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PRESS RELEASE
10-1-10

EEOC Sues C.G.D. Developers For Race Discrimination

Black Employee Subjected to Hostile Work Environment Because Of His Race, Federal Agency Charged

GREENVILLE, S.C. – The U.S. Equal Employment Opportunity Commission (EEOC) announced that it filed a race discrimination lawsuit today against C.G.D. Developers, Inc. for subjecting a black employee to a hostile work environment because of his race, at its facility in Gaffney, S.C. and various worksites where the employee, Joe M. Wheeler, was assigned. CGD is a South Carolina corporation and employed approximately 20 employees at the time of the harassment.

According to the EEOC’s complaint, CGD most recently hired Wheeler around June 14, 2007, as a laborer, and he worked for CGD until March 20, 2008. During his employment, Wheeler was subjected to racial harassment on a daily or almost daily basis including being called the “N-word.” Wheeler was harassed by two supervisors, including his direct supervisor. Both Wheeler and another former employee of CGD complained to CGD’s owner about the harassment, but the harassment continued until Wheeler left the company.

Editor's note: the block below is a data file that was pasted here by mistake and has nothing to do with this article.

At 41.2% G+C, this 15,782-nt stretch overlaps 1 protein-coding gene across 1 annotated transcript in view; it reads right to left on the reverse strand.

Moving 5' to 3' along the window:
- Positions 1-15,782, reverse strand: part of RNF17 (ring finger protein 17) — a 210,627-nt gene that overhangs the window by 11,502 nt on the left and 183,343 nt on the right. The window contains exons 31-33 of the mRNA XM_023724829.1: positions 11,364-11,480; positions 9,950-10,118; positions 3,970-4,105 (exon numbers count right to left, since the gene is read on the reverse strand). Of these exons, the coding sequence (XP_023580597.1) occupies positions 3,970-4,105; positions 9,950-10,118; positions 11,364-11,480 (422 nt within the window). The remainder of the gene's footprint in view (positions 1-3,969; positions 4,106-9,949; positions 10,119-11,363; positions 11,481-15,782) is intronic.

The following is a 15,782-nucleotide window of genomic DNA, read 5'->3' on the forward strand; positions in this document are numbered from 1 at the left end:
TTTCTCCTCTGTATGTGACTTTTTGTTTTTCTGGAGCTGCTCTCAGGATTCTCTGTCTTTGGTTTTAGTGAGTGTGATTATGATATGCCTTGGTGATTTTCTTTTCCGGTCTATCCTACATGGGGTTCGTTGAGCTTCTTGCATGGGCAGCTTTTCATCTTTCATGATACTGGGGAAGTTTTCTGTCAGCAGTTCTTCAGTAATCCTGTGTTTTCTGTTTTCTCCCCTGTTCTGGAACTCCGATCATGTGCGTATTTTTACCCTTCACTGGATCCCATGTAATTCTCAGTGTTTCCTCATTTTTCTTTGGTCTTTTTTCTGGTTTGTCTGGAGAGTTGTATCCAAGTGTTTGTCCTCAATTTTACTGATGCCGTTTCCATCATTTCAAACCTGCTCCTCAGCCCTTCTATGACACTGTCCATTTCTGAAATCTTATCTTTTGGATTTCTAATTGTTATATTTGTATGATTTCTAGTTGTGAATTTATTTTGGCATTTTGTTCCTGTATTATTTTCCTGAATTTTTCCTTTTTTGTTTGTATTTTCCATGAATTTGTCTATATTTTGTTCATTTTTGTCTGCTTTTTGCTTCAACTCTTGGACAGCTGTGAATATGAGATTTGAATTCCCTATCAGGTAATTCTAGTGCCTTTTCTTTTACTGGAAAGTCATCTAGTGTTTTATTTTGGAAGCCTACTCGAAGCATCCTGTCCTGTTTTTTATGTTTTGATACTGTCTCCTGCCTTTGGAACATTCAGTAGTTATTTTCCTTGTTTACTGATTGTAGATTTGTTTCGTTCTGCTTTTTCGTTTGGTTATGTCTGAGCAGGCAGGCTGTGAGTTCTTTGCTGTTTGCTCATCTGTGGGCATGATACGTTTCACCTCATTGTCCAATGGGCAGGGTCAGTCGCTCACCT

Race discrimination violates Title VII of the Civil Rights Act of 1964. The EEOC filed suit (Equal Employment Opportunity Commission v.C.G.D. Inc., Civ. No. 7:10-cv-02553 ), in the U.S. District Court for the District of South Carolina, after first attempting to reach a voluntary settlement. In its suit, the EEOC seeks compensatory damages, punitive damages, and injunctive relief.

“It is shocking that this type of blatant and severe racial harassment is still found in America’s workplace,” said Lynette A. Barnes, regional attorney for the EEOC’s Charlotte District Office. “An employer violates Title VII and risks facing serious legal consequences if they are aware of racial harassment and allow it to continue,” Barnes stated.

The South Carolina Human Affairs Commission (SCHAC) originally investigated Wheeler’s charges. SCHAC works with the EEOC in investigating charges of employment discrimination. These charges raise claims under South Carolina law as well as federal laws enforced by the EEOC. Further information about SCHAC is available on its web site at www.state.sc.us/schac.

The EEOC enforces federal laws prohibiting employment discrimination. Further information about the EEOC is available on the agency’s web site at www.eeoc.gov.